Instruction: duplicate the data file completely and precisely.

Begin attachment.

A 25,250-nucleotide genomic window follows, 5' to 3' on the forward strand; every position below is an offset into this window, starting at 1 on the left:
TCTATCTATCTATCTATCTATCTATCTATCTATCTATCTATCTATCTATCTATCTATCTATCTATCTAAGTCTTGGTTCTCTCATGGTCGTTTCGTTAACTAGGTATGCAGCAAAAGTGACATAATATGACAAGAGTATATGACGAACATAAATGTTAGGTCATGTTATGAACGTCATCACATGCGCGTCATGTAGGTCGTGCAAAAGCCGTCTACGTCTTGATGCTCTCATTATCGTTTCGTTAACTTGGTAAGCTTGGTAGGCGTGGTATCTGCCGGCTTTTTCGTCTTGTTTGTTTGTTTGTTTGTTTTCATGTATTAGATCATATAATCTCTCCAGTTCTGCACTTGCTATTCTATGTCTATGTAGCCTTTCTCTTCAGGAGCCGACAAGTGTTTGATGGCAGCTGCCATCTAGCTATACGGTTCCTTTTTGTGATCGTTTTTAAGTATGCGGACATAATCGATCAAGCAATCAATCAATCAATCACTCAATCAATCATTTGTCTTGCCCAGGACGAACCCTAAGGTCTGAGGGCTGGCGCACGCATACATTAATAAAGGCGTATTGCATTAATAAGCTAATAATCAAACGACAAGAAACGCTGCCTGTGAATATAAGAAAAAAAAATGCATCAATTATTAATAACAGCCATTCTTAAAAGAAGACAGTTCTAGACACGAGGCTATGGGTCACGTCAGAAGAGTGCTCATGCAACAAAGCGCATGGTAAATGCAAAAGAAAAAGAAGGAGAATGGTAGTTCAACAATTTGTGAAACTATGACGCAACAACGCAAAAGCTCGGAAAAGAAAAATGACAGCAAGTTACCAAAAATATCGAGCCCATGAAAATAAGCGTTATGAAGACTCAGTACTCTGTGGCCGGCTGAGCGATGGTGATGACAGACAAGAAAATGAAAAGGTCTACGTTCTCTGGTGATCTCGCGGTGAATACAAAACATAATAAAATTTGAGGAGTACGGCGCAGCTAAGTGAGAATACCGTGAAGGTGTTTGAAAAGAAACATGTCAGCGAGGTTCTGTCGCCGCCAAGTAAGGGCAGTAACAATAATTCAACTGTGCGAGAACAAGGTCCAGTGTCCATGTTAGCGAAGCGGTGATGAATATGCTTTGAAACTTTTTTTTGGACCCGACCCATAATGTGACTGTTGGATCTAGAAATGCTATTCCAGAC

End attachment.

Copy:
A 25,250-nucleotide genomic window follows, 5' to 3' on the forward strand; every position below is an offset into this window, starting at 1 on the left:
TCTATCTATCTATCTATCTATCTATCTATCTATCTATCTATCTATCTATCTATCTATCTATCTATCTAAGTCTTGGTTCTCTCATGGTCGTTTCGTTAACTAGGTATGCAGCAAAAGTGACATAATATGACAAGAGTATATGACGAACATAAATGTTAGGTCATGTTATGAACGTCATCACATGCGCGTCATGTAGGTCGTGCAAAAGCCGTCTACGTCTTGATGCTCTCATTATCGTTTCGTTAACTTGGTAAGCTTGGTAGGCGTGGTATCTGCCGGCTTTTTCGTCTTGTTTGTTTGTTTGTTTGTTTTCATGTATTAGATCATATAATCTCTCCAGTTCTGCACTTGCTATTCTATGTCTATGTAGCCTTTCTCTTCAGGAGCCGACAAGTGTTTGATGGCAGCTGCCATCTAGCTATACGGTTCCTTTTTGTGATCGTTTTTAAGTATGCGGACATAATCGATCAAGCAATCAATCAATCAATCACTCAATCAATCATTTGTCTTGCCCAGGACGAACCCTAAGGTCTGAGGGCTGGCGCACGCATACATTAATAAAGGCGTATTGCATTAATAAGCTAATAATCAAACGACAAGAAACGCTGCCTGTGAATATAAGAAAAAAAAATGCATCAATTATTAATAACAGCCATTCTTAAAAGAAGACAGTTCTAGACACGAGGCTATGGGTCACGTCAGAAGAGTGCTCATGCAACAAAGCGCATGGTAAATGCAAAAGAAAAAGAAGGAGAATGGTAGTTCAACAATTTGTGAAACTATGACGCAACAACGCAAAAGCTCGGAAAAGAAAAATGACAGCAAGTTACCAAAAATATCGAGCCCATGAAAATAAGCGTTATGAAGACTCAGTACTCTGTGGCCGGCTGAGCGATGGTGATGACAGACAAGAAAATGAAAAGGTCTACGTTCTCTGGTGATCTCGCGGTGAATACAAAACATAATAAAATTTGAGGAGTACGGCGCAGCTAAGTGAGAATACCGTGAAGGTGTTTGAAAAGAAACATGTCAGCGAGGTTCTGTCGCCGCCAAGTAAGGGCAGTAACAATAATTCAACTGTGCGAGAACAAGGTCCAGTGTCCATGTTAGCGAAGCGGTGATGAATATGCTTTGAAACTTTTTTTTGGACCCGACCCATAATGTGACTGTTGGATCTAGAAATGCTATTCCAGAC